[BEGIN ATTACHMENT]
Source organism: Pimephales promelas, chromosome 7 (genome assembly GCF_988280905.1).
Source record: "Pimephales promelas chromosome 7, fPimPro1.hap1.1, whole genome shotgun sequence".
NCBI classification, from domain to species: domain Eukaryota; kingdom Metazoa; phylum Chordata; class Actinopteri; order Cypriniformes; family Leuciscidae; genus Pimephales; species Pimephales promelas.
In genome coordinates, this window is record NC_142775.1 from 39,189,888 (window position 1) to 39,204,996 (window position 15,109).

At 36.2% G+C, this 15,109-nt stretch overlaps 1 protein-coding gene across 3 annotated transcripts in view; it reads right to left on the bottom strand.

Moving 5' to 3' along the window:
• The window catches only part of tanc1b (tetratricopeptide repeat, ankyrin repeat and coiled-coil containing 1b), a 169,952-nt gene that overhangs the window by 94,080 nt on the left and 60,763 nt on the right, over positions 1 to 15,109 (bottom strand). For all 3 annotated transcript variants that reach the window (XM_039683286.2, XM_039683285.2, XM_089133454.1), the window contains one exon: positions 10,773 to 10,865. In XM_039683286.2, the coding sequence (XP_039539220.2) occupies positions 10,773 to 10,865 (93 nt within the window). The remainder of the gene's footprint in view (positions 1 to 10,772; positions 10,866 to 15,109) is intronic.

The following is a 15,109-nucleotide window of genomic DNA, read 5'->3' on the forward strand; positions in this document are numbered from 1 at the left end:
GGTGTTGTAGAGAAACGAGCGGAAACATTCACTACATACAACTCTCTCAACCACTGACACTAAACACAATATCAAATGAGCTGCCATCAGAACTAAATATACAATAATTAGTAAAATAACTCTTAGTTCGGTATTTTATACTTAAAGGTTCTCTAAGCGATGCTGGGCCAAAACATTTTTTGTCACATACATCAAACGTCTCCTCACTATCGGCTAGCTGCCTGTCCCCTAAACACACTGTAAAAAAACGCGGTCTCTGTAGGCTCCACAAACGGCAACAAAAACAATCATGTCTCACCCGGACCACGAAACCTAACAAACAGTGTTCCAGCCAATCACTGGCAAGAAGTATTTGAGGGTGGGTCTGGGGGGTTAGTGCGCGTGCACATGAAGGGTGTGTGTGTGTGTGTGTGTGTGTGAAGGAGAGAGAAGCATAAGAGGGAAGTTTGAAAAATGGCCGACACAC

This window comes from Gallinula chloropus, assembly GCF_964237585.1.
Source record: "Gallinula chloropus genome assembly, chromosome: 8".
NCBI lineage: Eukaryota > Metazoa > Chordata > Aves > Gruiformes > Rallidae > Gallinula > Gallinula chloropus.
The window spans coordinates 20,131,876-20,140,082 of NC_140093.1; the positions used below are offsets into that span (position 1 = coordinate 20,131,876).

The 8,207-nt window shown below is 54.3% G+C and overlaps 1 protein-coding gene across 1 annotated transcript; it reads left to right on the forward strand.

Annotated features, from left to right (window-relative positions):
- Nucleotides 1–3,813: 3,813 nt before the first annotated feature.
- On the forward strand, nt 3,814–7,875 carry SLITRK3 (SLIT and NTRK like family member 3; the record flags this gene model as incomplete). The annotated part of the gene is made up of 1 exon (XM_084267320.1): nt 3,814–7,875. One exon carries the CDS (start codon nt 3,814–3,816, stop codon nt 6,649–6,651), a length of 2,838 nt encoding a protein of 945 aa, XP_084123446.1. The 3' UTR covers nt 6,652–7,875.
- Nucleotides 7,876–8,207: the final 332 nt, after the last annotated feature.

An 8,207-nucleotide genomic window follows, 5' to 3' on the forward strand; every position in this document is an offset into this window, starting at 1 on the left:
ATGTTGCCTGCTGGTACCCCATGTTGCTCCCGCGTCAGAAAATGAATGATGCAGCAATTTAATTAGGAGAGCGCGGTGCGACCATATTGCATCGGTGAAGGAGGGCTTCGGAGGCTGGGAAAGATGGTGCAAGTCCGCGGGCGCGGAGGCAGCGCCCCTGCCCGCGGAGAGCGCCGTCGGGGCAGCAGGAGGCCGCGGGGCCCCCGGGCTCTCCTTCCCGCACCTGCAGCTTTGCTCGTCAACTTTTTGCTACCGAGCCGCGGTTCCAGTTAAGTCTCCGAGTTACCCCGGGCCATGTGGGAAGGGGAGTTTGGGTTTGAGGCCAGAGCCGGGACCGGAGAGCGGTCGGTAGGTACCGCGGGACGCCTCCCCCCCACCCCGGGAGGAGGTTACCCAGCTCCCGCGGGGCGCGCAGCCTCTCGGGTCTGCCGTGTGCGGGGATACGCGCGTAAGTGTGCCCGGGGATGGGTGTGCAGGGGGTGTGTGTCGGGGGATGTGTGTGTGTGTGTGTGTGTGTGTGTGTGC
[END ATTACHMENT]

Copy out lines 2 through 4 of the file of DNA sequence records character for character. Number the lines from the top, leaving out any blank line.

Source record: "Pimephales promelas chromosome 7, fPimPro1.hap1.1, whole genome shotgun sequence".
NCBI classification, from domain to species: domain Eukaryota; kingdom Metazoa; phylum Chordata; class Actinopteri; order Cypriniformes; family Leuciscidae; genus Pimephales; species Pimephales promelas.
In genome coordinates, this window is record NC_142775.1 from 39,189,888 (window position 1) to 39,204,996 (window position 15,109).